How domain name works

It has been about 5 years since I bought my first domain name to set up my old WordPress blog. Over the years, I’ve bought several domains and set up some common services with my domains (e.g. website, email). I understand how hard it is to understand the concepts related to domain name when you don’t have much network knowledge. Therefore, I would like to explain some of the important concepts related to setting up your own domain names in an easy-to-understand way.

The scenario

Image that you have bought a domain in order to set up your own blog. And that you know you need some kind of server to host your website, so you bought a web hosting service as well. However, you don’t know how to link your domain to your hosting service so that when someone types your domain name in his/her browser, it goes to your blog. The following section explains the concept you need to know to do that.

The concept

Before we get into details, let’s first think about why we have domain names. Well, the idea of having domain names is pretty much the same as having names for buildings. Although each building in your city has an address, the address is usually hard for people to remember. For example, the address for Google Singapore office is

70 Pasir Panjang Road, #03-71
Mapletree Business City
Singapore 117371

You may not remember this address at all. However, you know the name of the building (i.e. Google Singapore office). You use a search engine to search Google Singapore office, and you get the exact address. In this process, the search engine helps you translate a name into the actual address of a building. This is how it works in the real world. For the Internet, DNS plays the role the search engine plays in the above analogy.

DNS

DNS stands for Domain Name System. It is a system that resolves domain names (e.g. example.com) to IP addresses (e.g. 1.2.3.4). When you own a domain, you need to configure the DNS for that domain. The system basically says what the response should be when a certain type of query comes in. These “question-answer pairs” are what is called DNS records.

DNS record

For each DNS record, it specifies the type of query and the response. There are 2 important query types, namely NS and A.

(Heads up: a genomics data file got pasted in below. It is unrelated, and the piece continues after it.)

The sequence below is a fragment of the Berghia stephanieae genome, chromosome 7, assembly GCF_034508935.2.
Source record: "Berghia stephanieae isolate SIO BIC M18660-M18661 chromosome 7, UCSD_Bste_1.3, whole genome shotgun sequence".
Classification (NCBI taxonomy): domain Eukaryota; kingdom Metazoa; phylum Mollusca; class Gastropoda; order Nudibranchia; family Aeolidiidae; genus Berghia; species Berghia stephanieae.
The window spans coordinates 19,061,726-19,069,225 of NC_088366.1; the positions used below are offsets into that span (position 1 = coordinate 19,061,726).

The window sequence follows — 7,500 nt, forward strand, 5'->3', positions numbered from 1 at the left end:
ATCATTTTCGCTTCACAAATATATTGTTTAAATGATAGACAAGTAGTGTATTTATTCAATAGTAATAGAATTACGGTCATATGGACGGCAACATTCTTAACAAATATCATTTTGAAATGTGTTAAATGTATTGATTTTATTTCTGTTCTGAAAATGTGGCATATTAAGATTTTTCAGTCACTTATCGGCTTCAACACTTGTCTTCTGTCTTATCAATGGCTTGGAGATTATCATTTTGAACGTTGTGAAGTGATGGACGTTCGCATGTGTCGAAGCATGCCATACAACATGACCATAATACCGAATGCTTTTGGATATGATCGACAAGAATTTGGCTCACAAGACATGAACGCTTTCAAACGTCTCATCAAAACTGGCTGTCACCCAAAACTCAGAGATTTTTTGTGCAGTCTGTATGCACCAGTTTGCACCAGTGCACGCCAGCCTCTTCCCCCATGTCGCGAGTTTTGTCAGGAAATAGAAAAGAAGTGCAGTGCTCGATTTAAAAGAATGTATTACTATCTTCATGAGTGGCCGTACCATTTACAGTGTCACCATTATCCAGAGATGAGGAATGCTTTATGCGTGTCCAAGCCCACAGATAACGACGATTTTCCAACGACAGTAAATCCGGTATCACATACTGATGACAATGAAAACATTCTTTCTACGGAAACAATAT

NS record

NS stands for Name Server. In order to know how to resolve a domain, we first need to know where we could find that information. This is why NS record(s) is useful. Suppose you use CloudFlare to configure your DNS, you should set the NS record to CloudFlare’s server. The NS record(s) can be configured from your domain registrar.

A record

A record, which stands for Address record, is the actual record that maps a domain (or subdomain) to an IP address. If you want to point example.com to the IP 1.2.3.4, then you add an A record for that. This creates an A record for the top level domain. If you want to set up an A record for just test.example.com, you can also do that. This can be helpful when you want to use your domain for multiple purposes (e.g. blog.example.com for your blog, and store.example.com for an e-commerce site).

How things fit together

Now that we explained the concept of DNS, let’s see how every piece fits together to resolve your domain. Suppose we have the following settings

DNS record type Domain Response
NS N.A. ns1.example.com
A *.example.com 1.2.3.4

Now when someone types in example.com (or whatever.example.com), the NS record will be queried. After the NS server (i.e. ns1.example.com) is known, another query will be performed for A record of example.com (or whatever.example.com). This query will return the actual IP address 1.2.3.4, which the browser will use to connect to your web hosting service.

There you have it. Now your domain name is linked to your hosting service. The steps I described above are not meant to be exhaustive. The whole process is far more complicated than this. However, I believe what I described above is sufficient for anyone to get started with their own domains.

References

 
comments powered by Disqus